Children develop concepts about science, technology, math, and engineering in natural ways with learning centers, but it’s equally important to provide direct learning experiences.  Topics of study will be influenced by your state standards, as well as the interest and age level of your students. 

Here is a toolbox with examples of strategies and tools that you can integrate into your specific themes.  These are parts of the puzzle you can put together to develop an integrated lesson and learning opportunity that’s full of STEAM.

Thanks to Carolyn Kisloski for sharing these downloads that are samples from her STEAM learning packets.



WHY?   Instilling a love of science and a belief that “I AM A SCIENTIST” is a powerful attitude to plant in young childrn. 

WHAT?   old white dress shirts (Ask children to bring these in or purchase them at a thrift store.)

HOW?   1. Cut the sleeves off the shirts and write their names on the pocket.  (You could let them write “Dr. Child’s name.”)

2. Whenever you do science, let the children put on their lab coats like real scientists.  Relate how you can observe, make hypotheses, predict, experiment, do research, and record data just like real scientists.

3.  Teach children this song.
(Click here to download the song)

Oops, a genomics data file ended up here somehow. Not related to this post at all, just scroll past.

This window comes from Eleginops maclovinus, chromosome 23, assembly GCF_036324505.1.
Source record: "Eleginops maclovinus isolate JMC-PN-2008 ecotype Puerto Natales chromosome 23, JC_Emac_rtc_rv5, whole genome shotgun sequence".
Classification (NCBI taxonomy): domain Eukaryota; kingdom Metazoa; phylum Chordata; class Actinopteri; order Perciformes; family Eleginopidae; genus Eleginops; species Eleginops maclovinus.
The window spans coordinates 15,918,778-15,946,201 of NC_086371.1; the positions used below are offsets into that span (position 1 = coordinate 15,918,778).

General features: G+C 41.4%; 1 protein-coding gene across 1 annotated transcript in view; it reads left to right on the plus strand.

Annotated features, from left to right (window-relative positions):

I Know a Scientist  (Tune:  “I Had a Little Turtle”)
I know a scientist,                     (Hold up index finger.)
And you can be one, too!          (Point with index finger.)
Here’s the scientific method
So you’ll know what to do.

First you find a question.           (Hold up one finger.)
Just take a look around.             (Pretend to look around.)
What is it that you want to know?
Now you write it down.   

Next you make a guess—           (Hold up two fingers.)
It’s called a hypothesis—
About what will happen
When you do your tests.

Now experiment,                          (Hold up three fingers)
Observe it, write it, too.                (Hold up four fingers.)
You’ll need lots of data
To show your guess is true.

Draw your conclusions.                 (Hold up five fingers.)
Look into any doubts.
Then tell everybody
What you’ve found out!

Here is a YouTube video of this song:

CONNECTIONS:     Teach children vocabulary for different categories of scientists.  For example, when studying insects refer to the children as “entomologists.” When doing a unit on weather call them “meteorologists.”

•Use safety goggles instead of lab coats when doing science.

•Invite scientists (parents, community) to be guest speakers and discuss their careers with the children.


Use this cover page to make a science journal for each child.  This journal can be a powerful tool for children to draw observations, record data, recall experiences, and practice non-fiction writing. 

Hint!  Have children take their journals home once a week to prompt conversations with their families about what they are doing at school. 
Encourage parents to write their “comments and compliments” in the journals.    Click to download Journal cover pages.





from Water Cycle

Materials:  small tub of water, common objects (plastic toy, rock, ball of clay, paper clip, etc.) observation sheet

Children write the name of the object in the first section.  In the second section they predict if the object will sink or float.  Next, they place the object in the water and then record their observation in the final section. Click here to download pages from Carolyn Kisloski's book.